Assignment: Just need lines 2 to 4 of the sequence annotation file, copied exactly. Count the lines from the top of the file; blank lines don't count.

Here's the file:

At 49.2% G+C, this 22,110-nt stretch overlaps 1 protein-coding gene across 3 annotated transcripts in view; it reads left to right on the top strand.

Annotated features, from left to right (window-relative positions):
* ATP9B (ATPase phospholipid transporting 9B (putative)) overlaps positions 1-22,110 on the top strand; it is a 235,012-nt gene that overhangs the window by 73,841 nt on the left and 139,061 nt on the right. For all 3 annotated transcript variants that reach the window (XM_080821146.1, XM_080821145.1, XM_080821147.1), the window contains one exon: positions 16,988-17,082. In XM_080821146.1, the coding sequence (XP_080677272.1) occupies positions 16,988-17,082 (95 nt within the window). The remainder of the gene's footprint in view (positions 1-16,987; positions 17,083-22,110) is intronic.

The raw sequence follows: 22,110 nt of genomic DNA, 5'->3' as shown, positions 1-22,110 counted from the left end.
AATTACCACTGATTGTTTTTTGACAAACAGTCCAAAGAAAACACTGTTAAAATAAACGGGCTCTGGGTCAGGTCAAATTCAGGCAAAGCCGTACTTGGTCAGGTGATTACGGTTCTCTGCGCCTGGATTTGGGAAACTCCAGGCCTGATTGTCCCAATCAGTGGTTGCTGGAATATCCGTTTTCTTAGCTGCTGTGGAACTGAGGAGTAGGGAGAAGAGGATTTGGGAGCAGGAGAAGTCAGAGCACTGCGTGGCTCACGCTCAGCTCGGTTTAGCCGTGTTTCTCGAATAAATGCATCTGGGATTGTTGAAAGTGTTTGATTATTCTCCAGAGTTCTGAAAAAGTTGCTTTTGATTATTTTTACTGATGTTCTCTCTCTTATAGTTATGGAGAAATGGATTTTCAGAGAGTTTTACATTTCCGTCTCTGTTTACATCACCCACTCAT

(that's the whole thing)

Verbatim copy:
Annotated features, from left to right (window-relative positions):
* ATP9B (ATPase phospholipid transporting 9B (putative)) overlaps positions 1-22,110 on the top strand; it is a 235,012-nt gene that overhangs the window by 73,841 nt on the left and 139,061 nt on the right. For all 3 annotated transcript variants that reach the window (XM_080821146.1, XM_080821145.1, XM_080821147.1), the window contains one exon: positions 16,988-17,082. In XM_080821146.1, the coding sequence (XP_080677272.1) occupies positions 16,988-17,082 (95 nt within the window). The remainder of the gene's footprint in view (positions 1-16,987; positions 17,083-22,110) is intronic.

The raw sequence follows: 22,110 nt of genomic DNA, 5'->3' as shown, positions 1-22,110 counted from the left end.